7 March 2012
Differences in Education
Every country is unique; it is what makes or breaks the success of the country and what helps define the citizen’s morals and lives. Some countries focus on money or religion, while others focus on education. Each makes a country distinct. The United States, although only spending 5.5% of their Gross Domestic Product (GDP) on education and having constant budget cutbacks, has a surprisingly high number of citizens educated and employed. While Senegal spending slightly more, 5.8% of the GDP on education, has a much lower number of people educated and has a different attitude toward those that should be educated. The United States believes in the equal opportunity of men and women. However, Senegal still has the opinion that men are the providers of the home and women need not be educated since they are the care givers of their household.
The United States literacy rate is 99% (CIA- The World Factbook), and the school expectancy is an averaged sixteen years old [through high school], with females staying in school approximately two years longer than males, “Last year  for the first time, women earned more than half the degrees granted statewide in every category, be it associate, bachelor, master, doctoral or professional” (Marklein ). At Georgia Southern, while the ratio of females to males in the undergraduate programs is approximately 49.3% to 50.7%, the ratio of females to males in the graduate programs is 64.6% to 35.4% (Strategic Research and Analysis). While in previous years males dominated colleges and the jobs that took education, today “women currently make up 57% of all college students [in the United States]” (Marklein).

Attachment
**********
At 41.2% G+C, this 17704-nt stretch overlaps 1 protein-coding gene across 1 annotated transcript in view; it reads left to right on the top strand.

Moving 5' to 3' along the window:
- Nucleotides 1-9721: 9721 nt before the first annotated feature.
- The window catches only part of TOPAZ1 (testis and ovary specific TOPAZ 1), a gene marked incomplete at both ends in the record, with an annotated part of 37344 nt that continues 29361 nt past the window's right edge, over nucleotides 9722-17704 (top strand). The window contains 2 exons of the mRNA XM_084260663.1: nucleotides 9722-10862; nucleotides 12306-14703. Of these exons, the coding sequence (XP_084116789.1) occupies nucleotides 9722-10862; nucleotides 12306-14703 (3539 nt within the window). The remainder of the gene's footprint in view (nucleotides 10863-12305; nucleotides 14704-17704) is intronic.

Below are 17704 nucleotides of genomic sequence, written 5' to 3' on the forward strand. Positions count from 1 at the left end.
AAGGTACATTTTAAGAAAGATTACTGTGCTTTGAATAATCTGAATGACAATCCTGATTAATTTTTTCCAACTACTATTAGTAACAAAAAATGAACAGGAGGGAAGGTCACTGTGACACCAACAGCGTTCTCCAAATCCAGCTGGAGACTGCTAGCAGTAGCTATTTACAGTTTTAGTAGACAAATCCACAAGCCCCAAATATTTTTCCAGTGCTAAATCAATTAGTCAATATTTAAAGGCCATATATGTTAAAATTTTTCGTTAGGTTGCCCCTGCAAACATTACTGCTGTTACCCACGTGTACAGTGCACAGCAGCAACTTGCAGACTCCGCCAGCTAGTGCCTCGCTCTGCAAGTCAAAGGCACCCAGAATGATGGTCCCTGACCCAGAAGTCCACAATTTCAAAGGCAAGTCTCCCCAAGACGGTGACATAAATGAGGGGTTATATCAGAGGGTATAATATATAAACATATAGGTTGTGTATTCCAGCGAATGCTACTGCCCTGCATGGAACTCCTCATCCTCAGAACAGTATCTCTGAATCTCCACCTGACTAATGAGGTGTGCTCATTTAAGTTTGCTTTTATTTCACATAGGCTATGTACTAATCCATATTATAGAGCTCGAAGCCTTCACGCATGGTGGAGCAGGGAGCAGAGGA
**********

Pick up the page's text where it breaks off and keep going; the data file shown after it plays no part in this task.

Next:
In Senegal their opinion of education differs drastically, their school life expectancy is only eight years old, with males staying in approximately a year longer than females, and the literacy rate is only 39.3% nationwide...
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